Certification was achieved in September 1985. By this time, the PC-9 had lost the Royal Air Force trainer competition to the Short Tucano. However, the marketing links that Pilatus built up with British Aerospace during the competition led to their first order from Saudi Arabia.
As of 2004[update], more than 250 aircraft of this type have been built.
The first production aircraft for the Royal Australian Air Force (RAAF) flew on 19 May 1987, under the Australian designation PC-9/A.
In August 2015, Pilatus received a contract to deliver nine PC-9Ms to the Royal Jordanian Air Force, but in April 2016 changed the order to eight PC-21s. Deliveries were due to start in January 2017 under the original deal.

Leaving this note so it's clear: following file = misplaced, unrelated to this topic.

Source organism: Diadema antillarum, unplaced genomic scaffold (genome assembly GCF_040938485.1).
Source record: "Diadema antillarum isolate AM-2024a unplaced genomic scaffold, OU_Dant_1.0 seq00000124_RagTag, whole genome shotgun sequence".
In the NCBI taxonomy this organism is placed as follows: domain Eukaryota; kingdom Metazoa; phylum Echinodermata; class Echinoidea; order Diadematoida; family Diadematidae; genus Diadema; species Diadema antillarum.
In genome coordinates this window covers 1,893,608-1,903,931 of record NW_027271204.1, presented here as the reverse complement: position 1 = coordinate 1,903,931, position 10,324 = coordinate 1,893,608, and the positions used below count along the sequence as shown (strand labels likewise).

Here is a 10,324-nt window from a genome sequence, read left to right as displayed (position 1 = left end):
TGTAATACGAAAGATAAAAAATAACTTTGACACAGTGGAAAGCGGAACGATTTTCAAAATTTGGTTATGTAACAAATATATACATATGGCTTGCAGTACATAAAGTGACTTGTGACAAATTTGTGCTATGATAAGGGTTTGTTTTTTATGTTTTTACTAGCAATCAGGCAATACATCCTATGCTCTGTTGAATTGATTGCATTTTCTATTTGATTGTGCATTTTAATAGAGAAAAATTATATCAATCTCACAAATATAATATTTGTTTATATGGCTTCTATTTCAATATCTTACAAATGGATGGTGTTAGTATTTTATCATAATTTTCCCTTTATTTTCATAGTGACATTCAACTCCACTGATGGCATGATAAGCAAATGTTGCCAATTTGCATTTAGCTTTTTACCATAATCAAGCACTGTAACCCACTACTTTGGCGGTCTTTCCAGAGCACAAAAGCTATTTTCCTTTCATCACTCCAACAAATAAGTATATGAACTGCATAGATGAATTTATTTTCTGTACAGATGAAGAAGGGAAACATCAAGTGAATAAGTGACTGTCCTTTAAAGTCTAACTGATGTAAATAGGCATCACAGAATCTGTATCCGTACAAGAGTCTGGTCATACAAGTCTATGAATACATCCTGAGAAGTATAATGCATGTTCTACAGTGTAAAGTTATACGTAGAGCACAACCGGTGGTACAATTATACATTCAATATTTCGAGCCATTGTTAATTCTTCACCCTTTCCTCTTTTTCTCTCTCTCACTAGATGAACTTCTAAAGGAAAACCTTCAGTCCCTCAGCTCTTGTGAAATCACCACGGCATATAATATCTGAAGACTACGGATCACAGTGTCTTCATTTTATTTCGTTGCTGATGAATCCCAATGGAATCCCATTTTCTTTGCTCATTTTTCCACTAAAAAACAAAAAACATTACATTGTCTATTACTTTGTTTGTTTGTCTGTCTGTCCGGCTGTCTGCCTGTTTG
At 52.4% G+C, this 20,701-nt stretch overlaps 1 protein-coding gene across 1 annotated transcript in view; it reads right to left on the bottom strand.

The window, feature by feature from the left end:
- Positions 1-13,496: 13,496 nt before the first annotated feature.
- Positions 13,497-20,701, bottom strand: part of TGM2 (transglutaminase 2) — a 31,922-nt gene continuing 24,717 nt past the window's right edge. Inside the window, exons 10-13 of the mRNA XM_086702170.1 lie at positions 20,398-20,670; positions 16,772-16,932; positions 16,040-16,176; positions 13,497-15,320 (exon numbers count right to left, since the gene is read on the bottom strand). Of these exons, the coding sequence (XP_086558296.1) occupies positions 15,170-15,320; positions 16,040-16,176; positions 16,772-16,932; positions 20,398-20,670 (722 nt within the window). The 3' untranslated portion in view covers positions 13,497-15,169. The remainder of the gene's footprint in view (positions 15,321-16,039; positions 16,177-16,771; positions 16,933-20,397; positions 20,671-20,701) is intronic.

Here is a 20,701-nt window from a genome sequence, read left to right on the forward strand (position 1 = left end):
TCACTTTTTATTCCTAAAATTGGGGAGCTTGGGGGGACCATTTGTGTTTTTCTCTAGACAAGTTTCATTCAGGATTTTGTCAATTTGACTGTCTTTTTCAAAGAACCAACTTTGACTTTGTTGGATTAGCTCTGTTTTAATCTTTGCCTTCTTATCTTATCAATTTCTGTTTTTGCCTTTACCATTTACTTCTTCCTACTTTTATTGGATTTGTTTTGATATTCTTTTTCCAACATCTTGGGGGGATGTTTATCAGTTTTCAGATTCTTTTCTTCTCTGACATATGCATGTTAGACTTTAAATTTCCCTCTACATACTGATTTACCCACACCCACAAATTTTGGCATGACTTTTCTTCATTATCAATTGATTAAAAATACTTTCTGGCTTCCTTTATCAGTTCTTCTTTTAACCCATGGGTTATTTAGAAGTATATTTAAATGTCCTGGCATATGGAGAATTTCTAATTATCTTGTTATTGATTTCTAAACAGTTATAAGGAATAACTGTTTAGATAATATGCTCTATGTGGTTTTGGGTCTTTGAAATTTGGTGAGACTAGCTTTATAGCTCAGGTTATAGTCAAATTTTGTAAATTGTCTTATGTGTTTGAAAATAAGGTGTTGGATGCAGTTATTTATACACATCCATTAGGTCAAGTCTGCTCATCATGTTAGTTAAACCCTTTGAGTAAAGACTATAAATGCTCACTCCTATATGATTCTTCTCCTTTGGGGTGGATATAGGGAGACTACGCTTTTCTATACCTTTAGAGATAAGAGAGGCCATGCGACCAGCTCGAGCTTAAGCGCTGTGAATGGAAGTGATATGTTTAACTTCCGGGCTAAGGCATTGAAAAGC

- Two-seat basic trainer aircraft.
- 67 two-seat trainers for the Royal Australian Air Force. 2 fully built planes supplied by Pilatus, 17 assembled from kits and 48 built under licence in Australia by Hawker de Havilland.
- Two-seat target-towing aircraft for the German Air Force. This target-towing version has an increased fuel capacity enabling flight for up to 3 hours and 20 minutes as well as two Southwest RM-24 winches under the wings. These winches can reel out a target up to 3.5 kilometres.
- This version was introduced in 1997 as the new standard model. It has an enlarged dorsal fin in order to improve longitudinal stability, modified wingroot fairings, stall strips on the leading edges as well as new engine and propeller controls. Croatia bought 17 new examples in 1997; Slovenia placed an order for nine (nicknamed Hudournik – "Swift") in December of the same year; Oman ordered 12 examples in January 1999; and Ireland signed a contract for eight in January 2003. Bulgaria purchased 12 aircraft in 2004. Mexico received at least two in September 2006. The last order was made by Ireland for one attrition replacement aircraft, it was delivered in 2017.